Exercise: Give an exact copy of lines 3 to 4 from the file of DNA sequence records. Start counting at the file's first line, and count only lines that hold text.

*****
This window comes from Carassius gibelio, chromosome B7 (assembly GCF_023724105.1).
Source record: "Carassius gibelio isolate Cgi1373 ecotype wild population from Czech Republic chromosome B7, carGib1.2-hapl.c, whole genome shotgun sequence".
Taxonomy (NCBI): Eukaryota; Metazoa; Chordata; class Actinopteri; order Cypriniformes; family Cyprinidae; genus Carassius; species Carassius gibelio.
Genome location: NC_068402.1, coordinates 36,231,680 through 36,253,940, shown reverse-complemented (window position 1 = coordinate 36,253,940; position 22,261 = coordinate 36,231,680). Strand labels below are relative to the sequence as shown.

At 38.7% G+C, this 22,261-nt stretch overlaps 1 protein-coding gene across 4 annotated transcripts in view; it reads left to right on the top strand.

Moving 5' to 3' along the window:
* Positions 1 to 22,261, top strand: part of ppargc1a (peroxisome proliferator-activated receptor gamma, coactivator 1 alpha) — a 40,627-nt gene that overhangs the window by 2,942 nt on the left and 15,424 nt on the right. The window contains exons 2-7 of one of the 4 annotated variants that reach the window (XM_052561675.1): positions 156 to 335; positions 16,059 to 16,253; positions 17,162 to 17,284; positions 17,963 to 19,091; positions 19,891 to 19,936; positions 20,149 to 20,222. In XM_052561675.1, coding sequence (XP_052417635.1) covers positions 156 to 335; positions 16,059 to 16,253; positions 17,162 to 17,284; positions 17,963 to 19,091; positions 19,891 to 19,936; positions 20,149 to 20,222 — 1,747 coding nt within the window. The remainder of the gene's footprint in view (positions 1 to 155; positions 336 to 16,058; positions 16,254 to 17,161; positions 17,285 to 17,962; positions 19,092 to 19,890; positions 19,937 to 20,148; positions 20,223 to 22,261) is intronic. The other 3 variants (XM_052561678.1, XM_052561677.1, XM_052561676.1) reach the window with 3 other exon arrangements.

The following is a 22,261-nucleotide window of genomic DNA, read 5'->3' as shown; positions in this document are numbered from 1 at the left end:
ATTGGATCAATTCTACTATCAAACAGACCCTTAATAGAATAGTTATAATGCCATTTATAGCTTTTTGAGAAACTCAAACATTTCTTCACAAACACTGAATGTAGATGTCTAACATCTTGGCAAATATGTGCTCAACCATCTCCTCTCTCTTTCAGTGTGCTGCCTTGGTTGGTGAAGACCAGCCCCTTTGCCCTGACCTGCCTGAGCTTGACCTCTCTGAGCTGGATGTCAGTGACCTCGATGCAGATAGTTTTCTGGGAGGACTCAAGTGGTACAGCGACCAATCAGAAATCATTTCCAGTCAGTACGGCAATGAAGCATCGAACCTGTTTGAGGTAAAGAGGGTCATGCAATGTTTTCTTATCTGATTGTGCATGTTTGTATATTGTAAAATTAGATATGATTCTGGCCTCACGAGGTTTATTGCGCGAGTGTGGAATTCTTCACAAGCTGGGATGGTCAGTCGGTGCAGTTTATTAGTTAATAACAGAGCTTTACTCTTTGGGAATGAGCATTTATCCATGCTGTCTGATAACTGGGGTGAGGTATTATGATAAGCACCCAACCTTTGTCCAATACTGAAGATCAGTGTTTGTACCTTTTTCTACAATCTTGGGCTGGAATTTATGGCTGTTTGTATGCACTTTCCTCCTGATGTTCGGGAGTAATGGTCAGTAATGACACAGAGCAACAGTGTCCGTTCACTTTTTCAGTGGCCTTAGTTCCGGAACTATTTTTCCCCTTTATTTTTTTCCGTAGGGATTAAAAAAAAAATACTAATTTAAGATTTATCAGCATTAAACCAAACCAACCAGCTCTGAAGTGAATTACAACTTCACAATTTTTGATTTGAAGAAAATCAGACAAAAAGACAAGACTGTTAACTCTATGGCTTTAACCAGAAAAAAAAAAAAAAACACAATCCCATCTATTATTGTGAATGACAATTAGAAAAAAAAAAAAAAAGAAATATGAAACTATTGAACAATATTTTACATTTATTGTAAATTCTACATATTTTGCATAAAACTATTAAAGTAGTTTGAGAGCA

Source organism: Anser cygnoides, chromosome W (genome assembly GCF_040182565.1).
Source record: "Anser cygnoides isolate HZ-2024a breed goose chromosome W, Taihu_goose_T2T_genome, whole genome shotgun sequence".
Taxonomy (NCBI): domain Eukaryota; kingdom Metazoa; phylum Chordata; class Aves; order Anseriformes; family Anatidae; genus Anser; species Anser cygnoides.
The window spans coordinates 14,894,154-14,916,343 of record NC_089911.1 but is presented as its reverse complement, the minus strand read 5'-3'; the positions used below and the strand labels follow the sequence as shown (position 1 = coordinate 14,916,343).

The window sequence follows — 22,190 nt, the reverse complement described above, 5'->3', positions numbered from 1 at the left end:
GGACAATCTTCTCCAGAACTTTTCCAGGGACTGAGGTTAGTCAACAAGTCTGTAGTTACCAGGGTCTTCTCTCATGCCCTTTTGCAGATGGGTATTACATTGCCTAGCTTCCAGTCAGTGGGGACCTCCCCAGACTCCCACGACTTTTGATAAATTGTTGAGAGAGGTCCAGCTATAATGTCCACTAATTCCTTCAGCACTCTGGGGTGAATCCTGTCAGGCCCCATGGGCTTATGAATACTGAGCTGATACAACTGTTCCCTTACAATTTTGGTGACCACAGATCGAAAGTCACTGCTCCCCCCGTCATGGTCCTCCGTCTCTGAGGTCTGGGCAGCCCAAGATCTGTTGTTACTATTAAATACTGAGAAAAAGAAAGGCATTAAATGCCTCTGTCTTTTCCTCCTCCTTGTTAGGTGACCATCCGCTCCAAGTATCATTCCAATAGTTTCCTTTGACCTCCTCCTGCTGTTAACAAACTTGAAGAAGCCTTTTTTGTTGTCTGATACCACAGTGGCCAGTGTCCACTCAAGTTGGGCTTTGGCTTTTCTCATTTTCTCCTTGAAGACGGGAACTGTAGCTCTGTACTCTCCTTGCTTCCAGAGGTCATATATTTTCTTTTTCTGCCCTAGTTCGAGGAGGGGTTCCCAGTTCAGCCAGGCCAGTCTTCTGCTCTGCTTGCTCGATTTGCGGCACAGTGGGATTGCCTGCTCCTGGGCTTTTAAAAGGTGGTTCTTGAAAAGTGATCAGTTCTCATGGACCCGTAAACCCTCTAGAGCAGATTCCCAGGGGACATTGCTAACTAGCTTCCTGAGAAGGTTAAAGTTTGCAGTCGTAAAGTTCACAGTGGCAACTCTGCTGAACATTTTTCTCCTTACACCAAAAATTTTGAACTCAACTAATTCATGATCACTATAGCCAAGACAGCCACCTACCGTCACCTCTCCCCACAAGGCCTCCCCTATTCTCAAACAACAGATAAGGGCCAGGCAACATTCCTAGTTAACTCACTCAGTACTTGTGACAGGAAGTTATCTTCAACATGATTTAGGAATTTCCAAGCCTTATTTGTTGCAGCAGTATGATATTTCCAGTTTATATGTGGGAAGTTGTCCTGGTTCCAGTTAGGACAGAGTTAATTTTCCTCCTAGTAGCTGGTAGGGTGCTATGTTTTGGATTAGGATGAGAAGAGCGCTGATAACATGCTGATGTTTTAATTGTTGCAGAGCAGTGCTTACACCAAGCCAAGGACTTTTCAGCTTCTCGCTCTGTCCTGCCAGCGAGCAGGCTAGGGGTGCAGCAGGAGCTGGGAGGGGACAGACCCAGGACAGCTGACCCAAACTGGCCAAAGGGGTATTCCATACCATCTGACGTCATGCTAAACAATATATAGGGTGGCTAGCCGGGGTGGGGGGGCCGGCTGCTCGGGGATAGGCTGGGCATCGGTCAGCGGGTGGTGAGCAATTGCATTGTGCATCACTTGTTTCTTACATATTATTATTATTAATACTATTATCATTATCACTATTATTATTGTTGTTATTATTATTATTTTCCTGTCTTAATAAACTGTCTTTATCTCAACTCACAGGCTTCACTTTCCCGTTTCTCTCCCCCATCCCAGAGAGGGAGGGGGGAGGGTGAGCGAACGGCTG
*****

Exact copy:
Taxonomy (NCBI): Eukaryota; Metazoa; Chordata; class Actinopteri; order Cypriniformes; family Cyprinidae; genus Carassius; species Carassius gibelio.
Genome location: NC_068402.1, coordinates 36,231,680 through 36,253,940, shown reverse-complemented (window position 1 = coordinate 36,253,940; position 22,261 = coordinate 36,231,680). Strand labels below are relative to the sequence as shown.